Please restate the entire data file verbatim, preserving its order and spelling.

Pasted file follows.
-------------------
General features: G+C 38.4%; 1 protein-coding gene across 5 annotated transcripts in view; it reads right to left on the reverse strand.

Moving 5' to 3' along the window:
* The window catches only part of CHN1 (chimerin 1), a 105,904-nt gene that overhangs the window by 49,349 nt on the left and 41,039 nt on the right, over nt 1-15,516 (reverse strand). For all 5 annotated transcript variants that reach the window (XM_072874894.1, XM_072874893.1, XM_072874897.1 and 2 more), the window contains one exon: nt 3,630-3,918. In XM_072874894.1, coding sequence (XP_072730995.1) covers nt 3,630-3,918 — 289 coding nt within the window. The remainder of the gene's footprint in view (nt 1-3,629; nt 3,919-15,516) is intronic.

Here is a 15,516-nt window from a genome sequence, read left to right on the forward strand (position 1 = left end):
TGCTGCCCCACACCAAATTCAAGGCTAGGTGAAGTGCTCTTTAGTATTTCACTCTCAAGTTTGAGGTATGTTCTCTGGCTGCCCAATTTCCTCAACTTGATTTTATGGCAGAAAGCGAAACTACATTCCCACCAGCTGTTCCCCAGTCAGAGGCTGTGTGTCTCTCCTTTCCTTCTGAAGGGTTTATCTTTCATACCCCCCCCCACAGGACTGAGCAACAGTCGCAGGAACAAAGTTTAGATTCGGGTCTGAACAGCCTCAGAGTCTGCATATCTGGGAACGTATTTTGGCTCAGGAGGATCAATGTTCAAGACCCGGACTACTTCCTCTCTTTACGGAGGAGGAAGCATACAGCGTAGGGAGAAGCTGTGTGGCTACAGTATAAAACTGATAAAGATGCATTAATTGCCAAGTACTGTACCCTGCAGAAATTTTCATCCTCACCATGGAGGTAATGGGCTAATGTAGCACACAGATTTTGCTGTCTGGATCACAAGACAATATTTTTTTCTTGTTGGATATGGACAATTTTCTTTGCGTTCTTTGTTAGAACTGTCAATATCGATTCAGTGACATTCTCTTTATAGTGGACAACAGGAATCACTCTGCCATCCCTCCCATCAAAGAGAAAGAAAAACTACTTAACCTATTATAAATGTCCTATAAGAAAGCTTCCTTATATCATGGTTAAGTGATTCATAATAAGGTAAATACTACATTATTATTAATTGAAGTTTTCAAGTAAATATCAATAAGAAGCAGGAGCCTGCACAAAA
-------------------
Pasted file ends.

General features: G+C 38.4%; 1 protein-coding gene across 5 annotated transcripts in view; it reads right to left on the reverse strand.

Moving 5' to 3' along the window:
* The window catches only part of CHN1 (chimerin 1), a 105,904-nt gene that overhangs the window by 49,349 nt on the left and 41,039 nt on the right, over nt 1-15,516 (reverse strand). For all 5 annotated transcript variants that reach the window (XM_072874894.1, XM_072874893.1, XM_072874897.1 and 2 more), the window contains one exon: nt 3,630-3,918. In XM_072874894.1, coding sequence (XP_072730995.1) covers nt 3,630-3,918 — 289 coding nt within the window. The remainder of the gene's footprint in view (nt 1-3,629; nt 3,919-15,516) is intronic.

Here is a 15,516-nt window from a genome sequence, read left to right on the forward strand (position 1 = left end):
TGCTGCCCCACACCAAATTCAAGGCTAGGTGAAGTGCTCTTTAGTATTTCACTCTCAAGTTTGAGGTATGTTCTCTGGCTGCCCAATTTCCTCAACTTGATTTTATGGCAGAAAGCGAAACTACATTCCCACCAGCTGTTCCCCAGTCAGAGGCTGTGTGTCTCTCCTTTCCTTCTGAAGGGTTTATCTTTCATACCCCCCCCCACAGGACTGAGCAACAGTCGCAGGAACAAAGTTTAGATTCGGGTCTGAACAGCCTCAGAGTCTGCATATCTGGGAACGTATTTTGGCTCAGGAGGATCAATGTTCAAGACCCGGACTACTTCCTCTCTTTACGGAGGAGGAAGCATACAGCGTAGGGAGAAGCTGTGTGGCTACAGTATAAAACTGATAAAGATGCATTAATTGCCAAGTACTGTACCCTGCAGAAATTTTCATCCTCACCATGGAGGTAATGGGCTAATGTAGCACACAGATTTTGCTGTCTGGATCACAAGACAATATTTTTTTCTTGTTGGATATGGACAATTTTCTTTGCGTTCTTTGTTAGAACTGTCAATATCGATTCAGTGACATTCTCTTTATAGTGGACAACAGGAATCACTCTGCCATCCCTCCCATCAAAGAGAAAGAAAAACTACTTAACCTATTATAAATGTCCTATAAGAAAGCTTCCTTATATCATGGTTAAGTGATTCATAATAAGGTAAATACTACATTATTATTAATTGAAGTTTTCAAGTAAATATCAATAAGAAGCAGGAGCCTGCACAAAA